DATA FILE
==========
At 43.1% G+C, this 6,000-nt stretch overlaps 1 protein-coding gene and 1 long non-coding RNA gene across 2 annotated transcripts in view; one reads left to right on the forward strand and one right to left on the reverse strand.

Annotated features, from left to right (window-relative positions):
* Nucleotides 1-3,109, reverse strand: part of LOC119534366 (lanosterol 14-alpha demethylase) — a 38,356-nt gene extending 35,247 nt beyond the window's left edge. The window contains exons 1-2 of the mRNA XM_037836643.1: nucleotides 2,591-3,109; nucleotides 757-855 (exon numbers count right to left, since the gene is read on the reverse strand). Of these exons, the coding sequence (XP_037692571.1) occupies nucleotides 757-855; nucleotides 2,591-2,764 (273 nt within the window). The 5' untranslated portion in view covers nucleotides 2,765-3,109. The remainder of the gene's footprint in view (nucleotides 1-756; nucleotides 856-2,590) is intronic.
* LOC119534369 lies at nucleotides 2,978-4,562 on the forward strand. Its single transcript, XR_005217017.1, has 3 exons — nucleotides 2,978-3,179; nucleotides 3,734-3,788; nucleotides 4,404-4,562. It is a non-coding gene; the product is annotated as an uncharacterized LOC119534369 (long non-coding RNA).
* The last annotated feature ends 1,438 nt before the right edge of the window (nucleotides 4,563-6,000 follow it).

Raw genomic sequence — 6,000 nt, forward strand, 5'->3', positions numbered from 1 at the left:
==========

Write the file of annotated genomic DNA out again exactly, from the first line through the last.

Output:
At 43.1% G+C, this 6,000-nt stretch overlaps 1 protein-coding gene and 1 long non-coding RNA gene across 2 annotated transcripts in view; one reads left to right on the forward strand and one right to left on the reverse strand.

Annotated features, from left to right (window-relative positions):
* Nucleotides 1-3,109, reverse strand: part of LOC119534366 (lanosterol 14-alpha demethylase) — a 38,356-nt gene extending 35,247 nt beyond the window's left edge. The window contains exons 1-2 of the mRNA XM_037836643.1: nucleotides 2,591-3,109; nucleotides 757-855 (exon numbers count right to left, since the gene is read on the reverse strand). Of these exons, the coding sequence (XP_037692571.1) occupies nucleotides 757-855; nucleotides 2,591-2,764 (273 nt within the window). The 5' untranslated portion in view covers nucleotides 2,765-3,109. The remainder of the gene's footprint in view (nucleotides 1-756; nucleotides 856-2,590) is intronic.
* LOC119534369 lies at nucleotides 2,978-4,562 on the forward strand. Its single transcript, XR_005217017.1, has 3 exons — nucleotides 2,978-3,179; nucleotides 3,734-3,788; nucleotides 4,404-4,562. It is a non-coding gene; the product is annotated as an uncharacterized LOC119534369 (long non-coding RNA).
* The last annotated feature ends 1,438 nt before the right edge of the window (nucleotides 4,563-6,000 follow it).

Raw genomic sequence — 6,000 nt, forward strand, 5'->3', positions numbered from 1 at the left: